Abstract: Operons are well known genetic structures prevalent in Bacteria and Archaea. Genes that encode proteins sharing a metabolic pathway, composing the same molecular ensemble, or being nodes in a certain regulation network, are usually organized in operons. Despite there is plenty of data, how operons appear, evolve and die is still matter of hot debate. We developed some methods to measure operon conservation between organisms based on the rather straightforward idea of comparing operon organization of orthologous genes in two different organisms. A given operon organization can be seen as a partition of the gene complement, we used the tools of comparing partitions to asses operon conservation. We then test these measures with different genetic distances, genome sizes, using the complete gene complement, core genes or accessory genes.
Title: Computation of the likelihood in bi-allelic diffusion models using orthogonal polynomials
Authors: Claus Vogl et al.
Abstract: In population genetics, parameters describing forces such as mutation, migration, and drift are generally inferred from molecular data. Lately, methods based on simulations and summary statistics have been widely applied for such inference, even though these methods are only approximate and thus waste information. In contrast, probabilistic methods of inference can be shown to be optimal, if their assumptions are met. In genomic regions where recombination rates are high relative to mutation rates, polymorphic nucleotide sites can be assumed to evolve independently from each other. The distribution of allele frequencies at a large number of such sites has been called ``allele-frequency spectrum'' or ``site-frequency spectrum'' (SFS). Conditionally on the allelic proportions, the likelihoods of such data are binomial. A simple model representing the evolution of allelic proportions is the bi-allelic mutation-drift or mutation-migration-drift diffusion model. With infinite series of orthogonal polynomials, specifically Jacobi and Gegenbauer polynomials, the diffusion equations can be solved by efficiently and flexibly, even in non-equilibrium situations. The product of the binomial likelihoods with the sum of such polynomials leads to finite series of polynomials, i.e., relatively simple equations for the exact likelihoods. In this article, I investigate the use of orthogonal polynomials in the inference of population genetic parameters.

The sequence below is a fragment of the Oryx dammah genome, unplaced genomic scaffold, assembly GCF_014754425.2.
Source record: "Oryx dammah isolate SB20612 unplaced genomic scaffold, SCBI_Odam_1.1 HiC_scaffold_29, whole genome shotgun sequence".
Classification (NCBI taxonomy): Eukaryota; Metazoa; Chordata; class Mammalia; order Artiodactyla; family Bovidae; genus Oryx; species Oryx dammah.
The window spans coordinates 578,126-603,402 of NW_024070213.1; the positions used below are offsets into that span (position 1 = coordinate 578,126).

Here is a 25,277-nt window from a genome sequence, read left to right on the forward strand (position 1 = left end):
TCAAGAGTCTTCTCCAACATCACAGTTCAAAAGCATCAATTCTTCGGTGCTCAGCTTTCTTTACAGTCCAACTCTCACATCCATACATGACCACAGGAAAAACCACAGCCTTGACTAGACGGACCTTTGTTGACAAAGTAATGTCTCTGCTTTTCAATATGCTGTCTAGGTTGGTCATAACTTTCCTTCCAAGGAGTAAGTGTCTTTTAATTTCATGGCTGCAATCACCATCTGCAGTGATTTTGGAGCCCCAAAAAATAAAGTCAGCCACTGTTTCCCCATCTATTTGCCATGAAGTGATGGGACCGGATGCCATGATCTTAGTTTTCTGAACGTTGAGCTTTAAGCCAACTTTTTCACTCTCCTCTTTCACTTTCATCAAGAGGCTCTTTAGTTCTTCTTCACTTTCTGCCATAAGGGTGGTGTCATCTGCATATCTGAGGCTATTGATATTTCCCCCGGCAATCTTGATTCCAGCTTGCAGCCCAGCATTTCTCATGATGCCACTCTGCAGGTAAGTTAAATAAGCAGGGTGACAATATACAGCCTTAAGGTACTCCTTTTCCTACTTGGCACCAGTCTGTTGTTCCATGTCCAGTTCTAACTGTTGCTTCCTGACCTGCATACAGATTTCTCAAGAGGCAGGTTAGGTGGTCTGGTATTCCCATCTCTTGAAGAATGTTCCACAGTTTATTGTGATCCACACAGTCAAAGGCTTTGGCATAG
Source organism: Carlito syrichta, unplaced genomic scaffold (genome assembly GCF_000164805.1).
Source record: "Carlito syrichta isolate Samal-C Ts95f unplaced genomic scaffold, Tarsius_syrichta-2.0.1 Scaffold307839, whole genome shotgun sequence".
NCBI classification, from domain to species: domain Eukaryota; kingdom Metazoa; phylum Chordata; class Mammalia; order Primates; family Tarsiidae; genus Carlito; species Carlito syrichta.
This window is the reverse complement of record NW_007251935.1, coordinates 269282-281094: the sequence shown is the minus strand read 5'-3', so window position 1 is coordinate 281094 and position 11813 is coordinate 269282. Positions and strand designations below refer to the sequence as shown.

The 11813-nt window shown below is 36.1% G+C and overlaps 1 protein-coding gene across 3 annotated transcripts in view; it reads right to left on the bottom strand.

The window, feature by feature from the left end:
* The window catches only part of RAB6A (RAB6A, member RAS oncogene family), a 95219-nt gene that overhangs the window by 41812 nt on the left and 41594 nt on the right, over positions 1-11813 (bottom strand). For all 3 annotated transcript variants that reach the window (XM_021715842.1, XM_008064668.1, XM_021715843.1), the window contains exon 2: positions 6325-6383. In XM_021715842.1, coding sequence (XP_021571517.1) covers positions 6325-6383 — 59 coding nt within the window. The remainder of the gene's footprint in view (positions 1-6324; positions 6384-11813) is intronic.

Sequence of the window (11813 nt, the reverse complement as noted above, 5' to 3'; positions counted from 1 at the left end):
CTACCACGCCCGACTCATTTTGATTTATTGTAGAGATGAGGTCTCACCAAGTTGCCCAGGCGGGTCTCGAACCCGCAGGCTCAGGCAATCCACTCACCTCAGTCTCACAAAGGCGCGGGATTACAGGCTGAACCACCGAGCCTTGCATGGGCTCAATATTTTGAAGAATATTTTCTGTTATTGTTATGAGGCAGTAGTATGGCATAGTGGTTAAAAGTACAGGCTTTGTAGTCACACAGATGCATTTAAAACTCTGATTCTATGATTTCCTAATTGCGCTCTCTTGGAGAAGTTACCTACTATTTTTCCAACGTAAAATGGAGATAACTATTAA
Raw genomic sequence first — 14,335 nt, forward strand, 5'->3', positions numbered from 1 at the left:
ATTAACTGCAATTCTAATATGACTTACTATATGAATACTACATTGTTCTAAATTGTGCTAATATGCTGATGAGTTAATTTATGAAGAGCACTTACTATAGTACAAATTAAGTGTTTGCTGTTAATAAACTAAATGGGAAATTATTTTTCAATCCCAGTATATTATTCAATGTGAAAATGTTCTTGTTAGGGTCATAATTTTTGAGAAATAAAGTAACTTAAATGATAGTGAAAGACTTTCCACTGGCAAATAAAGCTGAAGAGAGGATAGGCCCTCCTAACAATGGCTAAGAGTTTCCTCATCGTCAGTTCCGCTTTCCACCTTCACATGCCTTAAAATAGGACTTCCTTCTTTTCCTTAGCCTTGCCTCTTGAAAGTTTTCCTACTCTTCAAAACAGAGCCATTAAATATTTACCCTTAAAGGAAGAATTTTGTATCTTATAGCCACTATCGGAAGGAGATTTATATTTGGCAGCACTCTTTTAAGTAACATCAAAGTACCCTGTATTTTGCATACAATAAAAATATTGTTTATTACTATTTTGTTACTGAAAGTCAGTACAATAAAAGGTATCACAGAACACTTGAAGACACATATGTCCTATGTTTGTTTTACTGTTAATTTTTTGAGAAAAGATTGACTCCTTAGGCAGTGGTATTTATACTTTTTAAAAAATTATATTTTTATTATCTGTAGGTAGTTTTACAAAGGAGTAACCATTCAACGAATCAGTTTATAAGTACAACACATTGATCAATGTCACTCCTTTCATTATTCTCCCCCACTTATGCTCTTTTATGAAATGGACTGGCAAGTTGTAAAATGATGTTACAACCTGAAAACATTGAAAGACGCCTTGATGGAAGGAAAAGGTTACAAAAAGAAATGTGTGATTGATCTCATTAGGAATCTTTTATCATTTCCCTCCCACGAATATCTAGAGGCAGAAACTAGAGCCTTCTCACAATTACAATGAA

Last update: 13 June 2014